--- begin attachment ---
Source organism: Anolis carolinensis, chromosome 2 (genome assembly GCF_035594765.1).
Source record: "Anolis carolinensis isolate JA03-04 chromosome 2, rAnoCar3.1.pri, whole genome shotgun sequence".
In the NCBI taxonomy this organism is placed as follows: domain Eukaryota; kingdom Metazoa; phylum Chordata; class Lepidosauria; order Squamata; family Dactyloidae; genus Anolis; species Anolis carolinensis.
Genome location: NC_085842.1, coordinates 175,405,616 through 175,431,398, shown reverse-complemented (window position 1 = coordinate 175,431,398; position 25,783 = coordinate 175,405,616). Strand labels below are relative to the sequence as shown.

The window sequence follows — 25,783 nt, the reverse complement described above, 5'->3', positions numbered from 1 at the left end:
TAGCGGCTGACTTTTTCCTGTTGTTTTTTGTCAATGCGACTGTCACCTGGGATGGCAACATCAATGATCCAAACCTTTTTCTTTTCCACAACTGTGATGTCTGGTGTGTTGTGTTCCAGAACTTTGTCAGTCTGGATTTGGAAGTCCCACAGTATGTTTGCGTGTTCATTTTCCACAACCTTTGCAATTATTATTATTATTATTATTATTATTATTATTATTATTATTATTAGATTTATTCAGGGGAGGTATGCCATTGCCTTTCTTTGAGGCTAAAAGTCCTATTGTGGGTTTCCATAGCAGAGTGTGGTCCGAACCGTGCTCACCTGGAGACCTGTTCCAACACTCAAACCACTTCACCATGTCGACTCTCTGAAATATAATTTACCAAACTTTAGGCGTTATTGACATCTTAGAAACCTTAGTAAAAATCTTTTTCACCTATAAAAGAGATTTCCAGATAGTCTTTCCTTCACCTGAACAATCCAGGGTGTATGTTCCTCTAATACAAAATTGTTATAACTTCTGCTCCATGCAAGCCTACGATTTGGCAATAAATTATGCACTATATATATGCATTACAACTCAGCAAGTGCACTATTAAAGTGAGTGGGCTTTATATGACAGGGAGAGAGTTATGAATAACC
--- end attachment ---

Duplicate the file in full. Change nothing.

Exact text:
Source organism: Anolis carolinensis, chromosome 2 (genome assembly GCF_035594765.1).
Source record: "Anolis carolinensis isolate JA03-04 chromosome 2, rAnoCar3.1.pri, whole genome shotgun sequence".
In the NCBI taxonomy this organism is placed as follows: domain Eukaryota; kingdom Metazoa; phylum Chordata; class Lepidosauria; order Squamata; family Dactyloidae; genus Anolis; species Anolis carolinensis.
Genome location: NC_085842.1, coordinates 175,405,616 through 175,431,398, shown reverse-complemented (window position 1 = coordinate 175,431,398; position 25,783 = coordinate 175,405,616). Strand labels below are relative to the sequence as shown.

The window sequence follows — 25,783 nt, the reverse complement described above, 5'->3', positions numbered from 1 at the left end:
TAGCGGCTGACTTTTTCCTGTTGTTTTTTGTCAATGCGACTGTCACCTGGGATGGCAACATCAATGATCCAAACCTTTTTCTTTTCCACAACTGTGATGTCTGGTGTGTTGTGTTCCAGAACTTTGTCAGTCTGGATTTGGAAGTCCCACAGTATGTTTGCGTGTTCATTTTCCACAACCTTTGCAATTATTATTATTATTATTATTATTATTATTATTATTATTATTATTAGATTTATTCAGGGGAGGTATGCCATTGCCTTTCTTTGAGGCTAAAAGTCCTATTGTGGGTTTCCATAGCAGAGTGTGGTCCGAACCGTGCTCACCTGGAGACCTGTTCCAACACTCAAACCACTTCACCATGTCGACTCTCTGAAATATAATTTACCAAACTTTAGGCGTTATTGACATCTTAGAAACCTTAGTAAAAATCTTTTTCACCTATAAAAGAGATTTCCAGATAGTCTTTCCTTCACCTGAACAATCCAGGGTGTATGTTCCTCTAATACAAAATTGTTATAACTTCTGCTCCATGCAAGCCTACGATTTGGCAATAAATTATGCACTATATATATGCATTACAACTCAGCAAGTGCACTATTAAAGTGAGTGGGCTTTATATGACAGGGAGAGAGTTATGAATAACC